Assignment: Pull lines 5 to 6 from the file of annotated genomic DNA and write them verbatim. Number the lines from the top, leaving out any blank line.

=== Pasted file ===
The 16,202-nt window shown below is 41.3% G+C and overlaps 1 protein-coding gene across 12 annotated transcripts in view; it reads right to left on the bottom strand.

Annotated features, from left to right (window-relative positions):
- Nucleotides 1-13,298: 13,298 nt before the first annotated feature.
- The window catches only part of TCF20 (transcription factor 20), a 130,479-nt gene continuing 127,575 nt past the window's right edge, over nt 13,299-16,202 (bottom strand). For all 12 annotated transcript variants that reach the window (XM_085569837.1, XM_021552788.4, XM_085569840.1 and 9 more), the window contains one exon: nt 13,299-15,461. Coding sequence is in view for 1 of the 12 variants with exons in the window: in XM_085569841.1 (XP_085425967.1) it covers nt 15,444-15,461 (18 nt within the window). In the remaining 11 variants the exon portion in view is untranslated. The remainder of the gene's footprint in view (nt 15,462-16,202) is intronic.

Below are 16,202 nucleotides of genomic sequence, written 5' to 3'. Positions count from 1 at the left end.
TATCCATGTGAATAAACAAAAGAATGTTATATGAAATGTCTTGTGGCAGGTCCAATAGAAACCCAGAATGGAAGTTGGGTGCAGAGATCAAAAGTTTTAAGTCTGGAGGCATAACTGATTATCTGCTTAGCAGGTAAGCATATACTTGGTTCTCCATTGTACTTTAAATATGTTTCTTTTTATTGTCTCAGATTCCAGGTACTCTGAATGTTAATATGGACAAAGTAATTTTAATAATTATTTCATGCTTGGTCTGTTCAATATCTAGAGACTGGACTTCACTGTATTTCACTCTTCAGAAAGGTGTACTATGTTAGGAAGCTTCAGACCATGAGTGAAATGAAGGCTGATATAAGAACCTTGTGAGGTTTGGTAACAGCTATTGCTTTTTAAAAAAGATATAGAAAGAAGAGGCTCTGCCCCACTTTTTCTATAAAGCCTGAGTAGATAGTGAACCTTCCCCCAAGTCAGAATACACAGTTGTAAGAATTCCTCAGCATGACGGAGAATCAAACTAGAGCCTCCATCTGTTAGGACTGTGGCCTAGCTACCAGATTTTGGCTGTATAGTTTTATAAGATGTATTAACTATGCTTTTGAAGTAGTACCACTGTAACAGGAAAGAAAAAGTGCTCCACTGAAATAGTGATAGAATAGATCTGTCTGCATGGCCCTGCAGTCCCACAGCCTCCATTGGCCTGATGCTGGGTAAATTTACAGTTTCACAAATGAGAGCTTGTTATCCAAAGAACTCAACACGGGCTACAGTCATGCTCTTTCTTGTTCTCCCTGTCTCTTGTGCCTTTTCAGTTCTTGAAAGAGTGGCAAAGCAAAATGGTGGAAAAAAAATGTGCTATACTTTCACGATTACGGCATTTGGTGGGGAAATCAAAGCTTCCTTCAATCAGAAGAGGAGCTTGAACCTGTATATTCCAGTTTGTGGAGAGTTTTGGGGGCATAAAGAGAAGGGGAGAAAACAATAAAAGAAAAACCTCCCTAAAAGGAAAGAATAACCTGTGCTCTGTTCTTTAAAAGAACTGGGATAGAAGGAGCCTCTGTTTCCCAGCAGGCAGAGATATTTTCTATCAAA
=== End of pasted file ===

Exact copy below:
Below are 16,202 nucleotides of genomic sequence, written 5' to 3'. Positions count from 1 at the left end.
TATCCATGTGAATAAACAAAAGAATGTTATATGAAATGTCTTGTGGCAGGTCCAATAGAAACCCAGAATGGAAGTTGGGTGCAGAGATCAAAAGTTTTAAGTCTGGAGGCATAACTGATTATCTGCTTAGCAGGTAAGCATATACTTGGTTCTCCATTGTACTTTAAATATGTTTCTTTTTATTGTCTCAGATTCCAGGTACTCTGAATGTTAATATGGACAAAGTAATTTTAATAATTATTTCATGCTTGGTCTGTTCAATATCTAGAGACTGGACTTCACTGTATTTCACTCTTCAGAAAGGTGTACTATGTTAGGAAGCTTCAGACCATGAGTGAAATGAAGGCTGATATAAGAACCTTGTGAGGTTTGGTAACAGCTATTGCTTTTTAAAAAAGATATAGAAAGAAGAGGCTCTGCCCCACTTTTTCTATAAAGCCTGAGTAGATAGTGAACCTTCCCCCAAGTCAGAATACACAGTTGTAAGAATTCCTCAGCATGACGGAGAATCAAACTAGAGCCTCCATCTGTTAGGACTGTGGCCTAGCTACCAGATTTTGGCTGTATAGTTTTATAAGATGTATTAACTATGCTTTTGAAGTAGTACCACTGTAACAGGAAAGAAAAAGTGCTCCACTGAAATAGTGATAGAATAGATCTGTCTGCATGGCCCTGCAGTCCCACAGCCTCCATTGGCCTGATGCTGGGTAAATTTACAGTTTCACAAATGAGAGCTTGTTATCCAAAGAACTCAACACGGGCTACAGTCATGCTCTTTCTTGTTCTCCCTGTCTCTTGTGCCTTTTCAGTTCTTGAAAGAGTGGCAAAGCAAAATGGTGGAAAAAAAATGTGCTATACTTTCACGATTACGGCATTTGGTGGGGAAATCAAAGCTTCCTTCAATCAGAAGAGGAGCTTGAACCTGTATATTCCAGTTTGTGGAGAGTTTTGGGGGCATAAAGAGAAGGGGAGAAAACAATAAAAGAAAAACCTCCCTAAAAGGAAAGAATAACCTGTGCTCTGTTCTTTAAAAGAACTGGGATAGAAGGAGCCTCTGTTTCCCAGCAGGCAGAGATATTTTCTATCAAA